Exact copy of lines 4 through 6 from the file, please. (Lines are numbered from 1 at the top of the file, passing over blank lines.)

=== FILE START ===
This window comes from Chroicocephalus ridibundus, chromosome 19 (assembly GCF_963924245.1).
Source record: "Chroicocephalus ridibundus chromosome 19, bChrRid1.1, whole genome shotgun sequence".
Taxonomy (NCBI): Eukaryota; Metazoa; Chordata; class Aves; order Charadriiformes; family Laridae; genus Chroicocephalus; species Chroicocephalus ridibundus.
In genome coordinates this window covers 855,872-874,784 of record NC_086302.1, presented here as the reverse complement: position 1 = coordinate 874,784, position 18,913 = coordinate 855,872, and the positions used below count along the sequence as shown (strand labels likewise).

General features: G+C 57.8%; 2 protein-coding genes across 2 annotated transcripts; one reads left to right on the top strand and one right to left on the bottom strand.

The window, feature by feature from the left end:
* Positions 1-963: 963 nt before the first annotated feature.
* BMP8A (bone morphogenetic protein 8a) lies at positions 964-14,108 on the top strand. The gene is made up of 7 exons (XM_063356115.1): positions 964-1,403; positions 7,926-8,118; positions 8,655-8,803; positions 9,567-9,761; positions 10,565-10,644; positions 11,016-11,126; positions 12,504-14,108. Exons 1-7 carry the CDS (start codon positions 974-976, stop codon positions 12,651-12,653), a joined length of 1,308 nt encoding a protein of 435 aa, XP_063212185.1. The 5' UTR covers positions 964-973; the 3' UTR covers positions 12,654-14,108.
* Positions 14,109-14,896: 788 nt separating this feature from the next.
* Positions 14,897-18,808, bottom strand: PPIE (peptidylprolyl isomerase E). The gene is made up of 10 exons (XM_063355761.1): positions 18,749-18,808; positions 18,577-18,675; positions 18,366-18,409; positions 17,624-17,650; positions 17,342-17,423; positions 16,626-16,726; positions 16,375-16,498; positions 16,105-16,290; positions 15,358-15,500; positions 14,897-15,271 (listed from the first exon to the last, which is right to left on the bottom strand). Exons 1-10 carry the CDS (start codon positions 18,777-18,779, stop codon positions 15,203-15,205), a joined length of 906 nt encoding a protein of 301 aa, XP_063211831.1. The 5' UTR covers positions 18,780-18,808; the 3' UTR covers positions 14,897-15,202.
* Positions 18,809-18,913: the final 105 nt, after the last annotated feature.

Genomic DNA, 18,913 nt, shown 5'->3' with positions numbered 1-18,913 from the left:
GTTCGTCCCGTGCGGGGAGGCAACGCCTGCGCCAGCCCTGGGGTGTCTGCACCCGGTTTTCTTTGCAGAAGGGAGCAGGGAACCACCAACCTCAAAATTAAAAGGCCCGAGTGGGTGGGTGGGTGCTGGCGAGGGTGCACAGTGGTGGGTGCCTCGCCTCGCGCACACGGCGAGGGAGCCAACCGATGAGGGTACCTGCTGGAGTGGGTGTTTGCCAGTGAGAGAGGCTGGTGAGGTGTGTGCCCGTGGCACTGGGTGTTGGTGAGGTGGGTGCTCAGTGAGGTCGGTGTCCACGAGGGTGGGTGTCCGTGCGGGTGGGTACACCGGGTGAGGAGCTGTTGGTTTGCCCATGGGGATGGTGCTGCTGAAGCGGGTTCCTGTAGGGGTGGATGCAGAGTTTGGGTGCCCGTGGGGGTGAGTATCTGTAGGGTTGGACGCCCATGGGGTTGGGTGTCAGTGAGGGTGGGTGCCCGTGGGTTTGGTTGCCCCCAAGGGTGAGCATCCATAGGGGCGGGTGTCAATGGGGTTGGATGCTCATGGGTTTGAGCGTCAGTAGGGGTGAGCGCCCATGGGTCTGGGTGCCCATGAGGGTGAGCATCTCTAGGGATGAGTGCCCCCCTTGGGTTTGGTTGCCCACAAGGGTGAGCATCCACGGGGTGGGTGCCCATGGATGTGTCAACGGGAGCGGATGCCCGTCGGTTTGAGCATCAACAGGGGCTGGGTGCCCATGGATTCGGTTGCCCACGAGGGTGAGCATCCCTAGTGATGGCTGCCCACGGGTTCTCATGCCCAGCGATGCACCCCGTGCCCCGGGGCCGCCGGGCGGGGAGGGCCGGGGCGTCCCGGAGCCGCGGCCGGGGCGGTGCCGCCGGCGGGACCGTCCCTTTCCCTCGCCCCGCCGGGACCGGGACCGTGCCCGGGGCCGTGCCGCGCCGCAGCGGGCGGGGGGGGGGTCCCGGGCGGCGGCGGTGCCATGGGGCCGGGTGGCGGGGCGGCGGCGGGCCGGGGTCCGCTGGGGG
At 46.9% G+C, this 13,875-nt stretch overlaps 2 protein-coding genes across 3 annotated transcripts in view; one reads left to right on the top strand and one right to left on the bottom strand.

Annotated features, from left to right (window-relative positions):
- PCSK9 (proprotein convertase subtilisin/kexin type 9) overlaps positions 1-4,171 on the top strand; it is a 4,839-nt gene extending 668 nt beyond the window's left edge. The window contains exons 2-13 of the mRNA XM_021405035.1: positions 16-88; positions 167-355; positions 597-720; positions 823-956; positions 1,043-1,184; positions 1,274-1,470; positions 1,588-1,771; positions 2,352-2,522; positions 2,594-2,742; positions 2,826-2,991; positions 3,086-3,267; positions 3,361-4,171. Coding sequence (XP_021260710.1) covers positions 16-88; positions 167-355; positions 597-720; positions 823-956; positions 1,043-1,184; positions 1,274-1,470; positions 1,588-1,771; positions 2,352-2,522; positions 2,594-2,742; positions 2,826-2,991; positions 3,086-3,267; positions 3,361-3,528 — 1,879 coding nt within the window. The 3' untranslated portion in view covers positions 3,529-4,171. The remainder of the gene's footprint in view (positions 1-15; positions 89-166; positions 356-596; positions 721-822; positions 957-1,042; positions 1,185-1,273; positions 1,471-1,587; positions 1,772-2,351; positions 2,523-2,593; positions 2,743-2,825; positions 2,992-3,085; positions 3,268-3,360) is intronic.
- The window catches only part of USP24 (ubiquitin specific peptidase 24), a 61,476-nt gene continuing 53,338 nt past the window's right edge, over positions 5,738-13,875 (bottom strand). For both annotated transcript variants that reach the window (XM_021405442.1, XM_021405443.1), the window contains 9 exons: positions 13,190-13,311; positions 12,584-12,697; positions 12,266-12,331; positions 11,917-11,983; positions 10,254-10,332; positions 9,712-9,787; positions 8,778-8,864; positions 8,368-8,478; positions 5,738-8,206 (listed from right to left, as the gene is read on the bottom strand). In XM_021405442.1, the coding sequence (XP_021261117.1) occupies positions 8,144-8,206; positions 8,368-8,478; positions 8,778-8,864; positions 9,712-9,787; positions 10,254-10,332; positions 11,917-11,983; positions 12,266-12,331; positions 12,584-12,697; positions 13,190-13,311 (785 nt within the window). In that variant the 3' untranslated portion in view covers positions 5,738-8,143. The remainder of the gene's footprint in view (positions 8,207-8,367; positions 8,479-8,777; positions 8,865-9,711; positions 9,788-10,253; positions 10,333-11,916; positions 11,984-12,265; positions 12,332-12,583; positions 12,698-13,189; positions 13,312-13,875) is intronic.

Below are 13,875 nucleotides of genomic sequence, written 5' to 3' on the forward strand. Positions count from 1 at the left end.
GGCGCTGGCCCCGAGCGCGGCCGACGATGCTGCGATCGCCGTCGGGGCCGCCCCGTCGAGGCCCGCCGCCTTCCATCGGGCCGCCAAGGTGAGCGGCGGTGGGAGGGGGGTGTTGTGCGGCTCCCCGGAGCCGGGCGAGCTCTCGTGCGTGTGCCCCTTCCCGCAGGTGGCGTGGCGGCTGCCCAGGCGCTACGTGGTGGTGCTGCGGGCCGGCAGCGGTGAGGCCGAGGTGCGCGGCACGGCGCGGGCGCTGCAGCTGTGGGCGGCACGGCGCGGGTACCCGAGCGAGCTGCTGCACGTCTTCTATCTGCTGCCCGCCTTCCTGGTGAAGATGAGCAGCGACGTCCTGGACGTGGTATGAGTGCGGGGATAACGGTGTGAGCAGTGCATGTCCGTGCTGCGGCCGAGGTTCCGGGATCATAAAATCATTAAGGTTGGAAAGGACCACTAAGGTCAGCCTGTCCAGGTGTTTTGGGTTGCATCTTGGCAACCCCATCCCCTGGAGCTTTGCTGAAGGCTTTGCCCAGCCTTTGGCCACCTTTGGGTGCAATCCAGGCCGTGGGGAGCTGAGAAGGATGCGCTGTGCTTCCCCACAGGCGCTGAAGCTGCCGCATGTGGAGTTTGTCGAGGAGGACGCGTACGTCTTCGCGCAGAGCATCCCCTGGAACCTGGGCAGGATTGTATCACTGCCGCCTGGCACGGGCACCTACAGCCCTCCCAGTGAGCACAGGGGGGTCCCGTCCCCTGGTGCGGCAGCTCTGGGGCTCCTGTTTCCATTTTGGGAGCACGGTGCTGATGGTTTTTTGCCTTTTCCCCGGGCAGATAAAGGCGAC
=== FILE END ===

In genome coordinates this window covers 855,872-874,784 of record NC_086302.1, presented here as the reverse complement: position 1 = coordinate 874,784, position 18,913 = coordinate 855,872, and the positions used below count along the sequence as shown (strand labels likewise).

General features: G+C 57.8%; 2 protein-coding genes across 2 annotated transcripts; one reads left to right on the top strand and one right to left on the bottom strand.

The window, feature by feature from the left end: